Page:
New York, 3 October 2019

Thinking strategically about the document production process

The first speaker, David Brown (Partner, Clyde & Co, Paris; Council Member, ICC Institute of World Business Law) provided an overview of document production in arbitration. Mr. Brown compared the common law and the civil law perspectives noting that the practice of disclosure is more characteristic of the common law tradition and providing the contrasting example of French court proceedings, where the parties rely solely on documents that are in their possession.

The discussion then moved to the realm of arbitration and to the ICC Arbitration Rules in particular, which do not include specific provisions on document production.1 For this reason, parties in an international arbitration often rely on soft law, or good practice, when establishing their rights and obligations vis à vis document production. The most obvious example being the IBA Rules on the Taking of Evidence in International Arbitration (‘IBA Rules’), which provisions seek to reflect international practice. But are the IBA Rules intended to be a compromise between the common law and the civil law traditions? According to Mr. Brown, this is unlikely to be the case, since there is very little document production regulation in civil law jurisdictions. In fact, a similar initiative led by civil lawyers culminated in the Prague Rules.2 In line with the practice of disclosure in civil law traditions, the provisions on documentary evidence in the Prague Rules encourage the arbitral tribunal and the parties ‘to avoid any form of document production, including e-discovery’.3

In light of these contrasting approaches to document production and the flexibility afforded to the parties in international arbitration, Mr. Brown invited participants to provide advice on the procedural and strategic aspects of document production. Answers touched upon the (i) identification of relevant and material information, (ii) document collection and (iii) preservation strategies. A key takeaway message was that the relative strength of the parties’ position based on documents known or thought to be known to be in possession of the other party is one of the key factors to be considered before an arbitration is even initiated.

Pro-active approaches to addressing data protection during the document production process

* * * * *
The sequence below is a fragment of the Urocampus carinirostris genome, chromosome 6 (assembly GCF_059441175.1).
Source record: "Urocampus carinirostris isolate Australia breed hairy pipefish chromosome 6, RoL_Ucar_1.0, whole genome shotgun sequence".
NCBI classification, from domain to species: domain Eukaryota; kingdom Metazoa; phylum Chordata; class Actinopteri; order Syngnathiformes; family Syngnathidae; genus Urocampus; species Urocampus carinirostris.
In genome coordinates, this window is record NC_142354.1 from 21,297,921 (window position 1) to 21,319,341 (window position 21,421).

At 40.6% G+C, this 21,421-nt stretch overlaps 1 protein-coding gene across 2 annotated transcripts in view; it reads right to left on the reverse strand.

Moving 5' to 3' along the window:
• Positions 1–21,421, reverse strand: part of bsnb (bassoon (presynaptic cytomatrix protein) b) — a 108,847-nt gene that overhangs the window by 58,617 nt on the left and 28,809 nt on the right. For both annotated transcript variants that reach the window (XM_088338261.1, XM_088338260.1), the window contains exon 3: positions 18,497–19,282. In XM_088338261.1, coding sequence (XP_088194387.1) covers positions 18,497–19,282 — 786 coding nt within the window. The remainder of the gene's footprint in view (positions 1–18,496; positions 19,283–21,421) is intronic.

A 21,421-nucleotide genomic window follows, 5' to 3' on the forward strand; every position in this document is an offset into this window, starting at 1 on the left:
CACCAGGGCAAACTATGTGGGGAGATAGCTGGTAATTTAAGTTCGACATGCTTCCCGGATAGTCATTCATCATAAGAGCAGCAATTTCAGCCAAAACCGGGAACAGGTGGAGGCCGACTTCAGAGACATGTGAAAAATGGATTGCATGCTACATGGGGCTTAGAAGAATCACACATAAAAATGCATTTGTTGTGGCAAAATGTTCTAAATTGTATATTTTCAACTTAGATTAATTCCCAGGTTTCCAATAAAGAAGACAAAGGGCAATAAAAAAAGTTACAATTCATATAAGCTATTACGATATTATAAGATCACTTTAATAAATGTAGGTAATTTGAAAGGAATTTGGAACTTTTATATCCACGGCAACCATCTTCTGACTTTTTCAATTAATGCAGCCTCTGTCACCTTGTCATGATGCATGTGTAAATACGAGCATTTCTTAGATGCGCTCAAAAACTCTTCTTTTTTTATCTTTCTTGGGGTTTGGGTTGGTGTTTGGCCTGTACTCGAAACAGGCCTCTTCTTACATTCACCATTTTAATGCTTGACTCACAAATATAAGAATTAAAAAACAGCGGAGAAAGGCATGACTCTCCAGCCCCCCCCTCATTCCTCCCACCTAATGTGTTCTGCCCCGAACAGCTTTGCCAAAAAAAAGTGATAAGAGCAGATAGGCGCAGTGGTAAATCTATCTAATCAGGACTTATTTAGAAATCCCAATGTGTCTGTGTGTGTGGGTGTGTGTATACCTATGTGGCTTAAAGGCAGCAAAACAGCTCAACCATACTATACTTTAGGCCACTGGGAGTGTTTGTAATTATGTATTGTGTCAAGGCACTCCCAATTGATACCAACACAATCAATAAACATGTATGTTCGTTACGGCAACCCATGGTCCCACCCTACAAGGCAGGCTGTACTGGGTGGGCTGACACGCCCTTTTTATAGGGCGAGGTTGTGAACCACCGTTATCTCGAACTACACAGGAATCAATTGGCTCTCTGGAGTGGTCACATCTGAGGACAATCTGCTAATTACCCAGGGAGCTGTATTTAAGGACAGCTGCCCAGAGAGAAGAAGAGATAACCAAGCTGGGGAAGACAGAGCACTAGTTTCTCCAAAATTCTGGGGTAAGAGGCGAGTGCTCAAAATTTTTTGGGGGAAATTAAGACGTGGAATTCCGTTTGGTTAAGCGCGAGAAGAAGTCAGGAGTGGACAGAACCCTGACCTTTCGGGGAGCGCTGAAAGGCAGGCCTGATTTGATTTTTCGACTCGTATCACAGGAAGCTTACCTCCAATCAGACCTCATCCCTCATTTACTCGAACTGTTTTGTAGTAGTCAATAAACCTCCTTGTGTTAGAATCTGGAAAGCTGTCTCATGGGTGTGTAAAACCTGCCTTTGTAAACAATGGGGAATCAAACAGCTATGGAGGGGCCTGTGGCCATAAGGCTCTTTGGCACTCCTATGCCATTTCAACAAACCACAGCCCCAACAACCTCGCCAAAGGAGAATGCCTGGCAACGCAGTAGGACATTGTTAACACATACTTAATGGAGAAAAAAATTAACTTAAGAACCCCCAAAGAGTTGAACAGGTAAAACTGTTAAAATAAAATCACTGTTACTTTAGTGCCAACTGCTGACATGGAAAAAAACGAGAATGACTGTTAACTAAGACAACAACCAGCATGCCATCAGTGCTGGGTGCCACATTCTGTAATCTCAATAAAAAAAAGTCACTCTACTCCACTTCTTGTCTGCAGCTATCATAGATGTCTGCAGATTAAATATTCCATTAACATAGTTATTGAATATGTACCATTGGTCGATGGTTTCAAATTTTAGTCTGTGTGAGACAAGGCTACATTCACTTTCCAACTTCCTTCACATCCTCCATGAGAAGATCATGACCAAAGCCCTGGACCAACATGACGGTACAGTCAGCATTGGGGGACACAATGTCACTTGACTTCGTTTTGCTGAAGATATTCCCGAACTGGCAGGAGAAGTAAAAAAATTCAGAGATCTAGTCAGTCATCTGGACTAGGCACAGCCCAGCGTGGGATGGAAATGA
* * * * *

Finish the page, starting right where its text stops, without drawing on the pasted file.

Kathleen Paisley (Partner, AMBOS Law, Brussels; Co-Chair, ICCA-IBA Joint Task Force on Data Protection in Arbitration Proceedings) addressed the role of data protection rules in document production, a topic that has received much attention since the enactment of the General Data Protection Regulation (‘GDPR’) in the European Union,4 but that has been part of most legal systems for decades. Indeed, Ms. Paisley explained that data protection laws have been in place for more than 20 years in over 75 countries. The novelty of the GDPR is that it provides much stricter enforcement measures, which range from the payment of fines to the imposition of civil and criminal liability.

Ms. Paisley then provided an overview of the GDPR and its relevance to arbitration proceedings, explaining that the regulation covers personal data and the processing of personal data, which includes anything that will allow an individual to be identified or identifiable. In terms of the individuals protected by the GDPR, Ms. Paisley explained that these are by no means limited to the parties to an arbitration, since it covers individual data subjects that also include the parties’ lawyers, the arbitrators and client representatives. Interestingly, data laws exclude international organizations, such as ICSID or the PCA, but these organizations are in the process of drafting their own data protection regulations.

Given its wide scope of application, data protection laws will evidently touch upon aspects of international arbitration, and in particular document production. The GDPR for instance, could constitute a legal impediment to the production of documents per Article 9.2(b) of the IBA Rules.5 Parties should therefore ensure compliance with these regulations without compromising the efficiency of the arbitration. The most recommended approach was for the parties to enter into contractual agreements to determine how to share and process data within an organization or for dispute resolution purposes.

Finally, Ms. Paisley provided greater context to the discussion by explaining that data protection laws do not apply in a black or white manner, but in a proportionate way that respects the rights to privacy of subjects, parties and the institutions involved. As part of the document production phase in an arbitration, an analysis should be made to determine whether the interests of justice warrant production despite data protection rules.

Party-promulgated document requests – How to draft effective requests

The second part of the advanced training focused on strengthening the participants analytical and drafting skills within the context of document production. Caline Mouawad (currently Partner, Chaffetz Lindsey, New York) led a workshop on the drafting of effective document requests. Her presentation began with a review of the most relevant and applicable rules. Ms. Mouawad noted that while there is nothing on point in the institutional rules, emphasis is placed on the efficient and expeditious resolution of disputes, on the proportionality of time and costs in the arbitration and on the importance of document requests being relevant and material to the outcome of the dispute.6

Drawing from these guidelines Ms. Mouawad provided participants with the following practical tips on how to draft effective document requests:

  • Keep a running list of document requests from the outset of the arbitration;
  • Include an opening statement in the Redfern Schedule with general objections to be referred throughout the requests;